The old mare was twenty-six years old. Though not the oldest horse on my farm her quality of life was slowly diminishing. She was moving about the pasture less than she once had and though not in any apparent pain nothing about her was as bright as it was once. A physical examination failed to pinpoint an exact cause. On a sunny fall day she laid simply laid down and could not get up. I knew her time had come.
The young mare was five years old when she foundered. The vet at the hospital felt that she could be saved and go on to lead a useful life. Following a week of intensive care she came home. Though her care was arduous and went on for many months afterward she exhibited a will to live and gamely fought through the long recovery process. Today she leads a happy, useful life.
No matter if death is the expected result of a long, happy life or a too short end to a young one, it’s never easy saying goodbye to a horse you have loved and cared for. It can be even more difficult to accept if you are charged with the decision to put your animal down. How then can you know when it’s time? From personal experience I can tell you that it’s important that you be at peace with the decision. In both of the above scenarios I am confident that I made the right decision.
Of course sometimes accidents or illness, such as inoperable colic, happen where it is immediately clear that the kindest thing you can do, in order to prevent suffering, is to put the animal down. However, sometimes the decision is not so easy. Below are some points to consider:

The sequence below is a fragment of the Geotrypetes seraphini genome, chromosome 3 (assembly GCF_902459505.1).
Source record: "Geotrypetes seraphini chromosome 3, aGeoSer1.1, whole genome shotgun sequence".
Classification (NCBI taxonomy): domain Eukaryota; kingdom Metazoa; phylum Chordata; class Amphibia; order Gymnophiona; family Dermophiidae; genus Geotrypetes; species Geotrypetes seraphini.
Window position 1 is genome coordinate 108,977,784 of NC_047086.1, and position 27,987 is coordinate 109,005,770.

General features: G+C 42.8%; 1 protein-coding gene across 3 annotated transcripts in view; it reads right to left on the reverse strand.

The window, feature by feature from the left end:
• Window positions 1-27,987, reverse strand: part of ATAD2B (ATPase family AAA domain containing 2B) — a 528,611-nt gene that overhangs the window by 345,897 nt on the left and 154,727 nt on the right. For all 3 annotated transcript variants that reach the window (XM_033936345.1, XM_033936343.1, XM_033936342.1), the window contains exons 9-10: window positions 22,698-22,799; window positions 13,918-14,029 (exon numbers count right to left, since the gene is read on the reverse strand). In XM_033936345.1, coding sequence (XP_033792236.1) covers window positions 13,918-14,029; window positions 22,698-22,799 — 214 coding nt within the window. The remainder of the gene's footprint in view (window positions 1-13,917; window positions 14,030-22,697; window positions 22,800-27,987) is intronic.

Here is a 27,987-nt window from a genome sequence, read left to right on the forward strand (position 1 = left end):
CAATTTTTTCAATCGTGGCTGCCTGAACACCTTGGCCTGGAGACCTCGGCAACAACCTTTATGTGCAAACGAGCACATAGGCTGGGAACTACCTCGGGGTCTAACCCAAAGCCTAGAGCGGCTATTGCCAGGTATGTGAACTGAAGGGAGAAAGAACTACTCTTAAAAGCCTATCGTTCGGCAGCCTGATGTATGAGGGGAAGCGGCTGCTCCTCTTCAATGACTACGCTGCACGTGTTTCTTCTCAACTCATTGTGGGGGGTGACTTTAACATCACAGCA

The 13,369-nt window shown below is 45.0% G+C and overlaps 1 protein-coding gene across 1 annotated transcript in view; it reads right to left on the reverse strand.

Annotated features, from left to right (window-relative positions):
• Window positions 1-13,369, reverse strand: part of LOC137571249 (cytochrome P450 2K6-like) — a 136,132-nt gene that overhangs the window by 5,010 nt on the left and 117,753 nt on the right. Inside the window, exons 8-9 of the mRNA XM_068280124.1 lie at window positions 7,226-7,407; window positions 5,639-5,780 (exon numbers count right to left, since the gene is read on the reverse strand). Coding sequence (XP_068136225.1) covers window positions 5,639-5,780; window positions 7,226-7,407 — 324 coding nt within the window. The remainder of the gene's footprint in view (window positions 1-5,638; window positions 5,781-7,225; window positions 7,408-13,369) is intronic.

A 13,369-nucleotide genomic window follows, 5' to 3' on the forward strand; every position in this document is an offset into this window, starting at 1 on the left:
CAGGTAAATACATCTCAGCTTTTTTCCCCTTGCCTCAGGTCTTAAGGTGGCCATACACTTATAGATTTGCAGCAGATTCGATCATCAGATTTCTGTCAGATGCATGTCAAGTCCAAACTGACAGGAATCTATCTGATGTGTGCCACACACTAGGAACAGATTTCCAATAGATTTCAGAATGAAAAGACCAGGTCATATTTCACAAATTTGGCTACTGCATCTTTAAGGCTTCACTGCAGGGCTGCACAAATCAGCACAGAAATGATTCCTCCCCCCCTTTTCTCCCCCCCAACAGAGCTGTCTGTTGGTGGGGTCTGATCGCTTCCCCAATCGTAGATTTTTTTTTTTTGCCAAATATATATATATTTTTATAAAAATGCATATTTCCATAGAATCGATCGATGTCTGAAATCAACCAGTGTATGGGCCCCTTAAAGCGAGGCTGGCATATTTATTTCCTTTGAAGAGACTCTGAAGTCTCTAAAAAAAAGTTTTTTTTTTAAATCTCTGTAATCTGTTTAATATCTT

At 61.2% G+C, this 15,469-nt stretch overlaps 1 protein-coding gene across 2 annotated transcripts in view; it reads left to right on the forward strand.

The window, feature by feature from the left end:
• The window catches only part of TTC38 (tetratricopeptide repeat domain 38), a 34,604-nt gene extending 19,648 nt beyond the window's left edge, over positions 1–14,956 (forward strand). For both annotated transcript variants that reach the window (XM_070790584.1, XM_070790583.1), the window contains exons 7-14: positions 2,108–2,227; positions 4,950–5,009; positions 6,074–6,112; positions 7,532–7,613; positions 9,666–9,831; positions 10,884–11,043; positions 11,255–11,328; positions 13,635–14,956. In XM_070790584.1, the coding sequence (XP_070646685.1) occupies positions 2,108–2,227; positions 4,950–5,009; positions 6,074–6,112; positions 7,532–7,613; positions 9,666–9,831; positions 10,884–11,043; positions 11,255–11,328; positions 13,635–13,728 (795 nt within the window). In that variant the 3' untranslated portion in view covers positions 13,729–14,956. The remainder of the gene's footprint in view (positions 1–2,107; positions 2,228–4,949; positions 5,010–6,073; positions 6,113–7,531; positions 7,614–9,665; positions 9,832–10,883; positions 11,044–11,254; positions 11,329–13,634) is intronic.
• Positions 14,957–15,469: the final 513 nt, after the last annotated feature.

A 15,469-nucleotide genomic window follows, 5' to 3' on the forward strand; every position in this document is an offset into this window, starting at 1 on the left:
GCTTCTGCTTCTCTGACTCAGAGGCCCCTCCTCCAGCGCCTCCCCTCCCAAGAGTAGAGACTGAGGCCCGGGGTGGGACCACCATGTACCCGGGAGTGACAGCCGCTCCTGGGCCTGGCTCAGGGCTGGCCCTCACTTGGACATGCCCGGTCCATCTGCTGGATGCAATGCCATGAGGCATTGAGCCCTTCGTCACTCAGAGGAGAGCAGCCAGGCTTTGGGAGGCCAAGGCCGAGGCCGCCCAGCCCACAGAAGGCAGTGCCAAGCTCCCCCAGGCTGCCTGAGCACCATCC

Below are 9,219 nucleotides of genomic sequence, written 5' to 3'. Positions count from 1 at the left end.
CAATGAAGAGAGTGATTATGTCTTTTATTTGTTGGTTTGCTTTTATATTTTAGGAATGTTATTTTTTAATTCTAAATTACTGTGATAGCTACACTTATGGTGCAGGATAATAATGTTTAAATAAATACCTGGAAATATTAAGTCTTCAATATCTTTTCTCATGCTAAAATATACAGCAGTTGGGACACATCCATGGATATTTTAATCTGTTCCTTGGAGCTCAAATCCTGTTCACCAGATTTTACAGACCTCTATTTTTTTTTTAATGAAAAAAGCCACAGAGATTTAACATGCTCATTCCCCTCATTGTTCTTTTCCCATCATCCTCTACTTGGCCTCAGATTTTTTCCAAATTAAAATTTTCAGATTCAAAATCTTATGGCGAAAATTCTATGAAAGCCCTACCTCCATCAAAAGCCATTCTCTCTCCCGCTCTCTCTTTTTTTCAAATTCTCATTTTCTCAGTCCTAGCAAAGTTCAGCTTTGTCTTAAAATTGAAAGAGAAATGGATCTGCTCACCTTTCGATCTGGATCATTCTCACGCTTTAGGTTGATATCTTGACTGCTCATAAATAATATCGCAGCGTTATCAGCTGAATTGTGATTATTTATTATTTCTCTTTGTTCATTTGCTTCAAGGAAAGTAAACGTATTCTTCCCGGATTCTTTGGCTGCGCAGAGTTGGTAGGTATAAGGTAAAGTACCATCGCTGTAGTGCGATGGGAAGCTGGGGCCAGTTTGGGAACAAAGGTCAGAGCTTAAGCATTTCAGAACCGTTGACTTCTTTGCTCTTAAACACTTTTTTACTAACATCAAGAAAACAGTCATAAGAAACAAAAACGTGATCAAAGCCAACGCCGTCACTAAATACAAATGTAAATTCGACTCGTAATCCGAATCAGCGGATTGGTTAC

Is your horse in constant pain that cannot be controlled with medication and/or other treatments? Is this pain expected to be long term? An example of this would be lameness that is chronic and severe perhaps affecting the animal’s ability to rise once down.
Does your horse, as my mare did, appear to be depressed? Sometimes horses that are seriously ill will lose interest in activities they once enjoyed even if those activities are limited to being a retired, happy pasture ornament. Perhaps your old horse has experienced some degree of debilitation in old age that contributes to their depression. I have often been told by experienced horsemen that a horse will tell when it’s time and indeed my old mare did.
If you are considering making the decision to euthanize your horse due to its illness, what is your horse’s prognosis? If the animal is suffering from an incurable and progressive disease euthanasia may be the most humane choice.
While your veterinarian is likely already involved if you are even considering this difficult decision, you’ll no doubt want to further involve him or her when deciding on the final outcome. If the decision is made to proceed, he or she can walk you through the process and help you prepare for what comes afterward.
The decision to euthanize is never one you want to have to make but by carefully considering the points above beforehand you will know that you have made the right decision.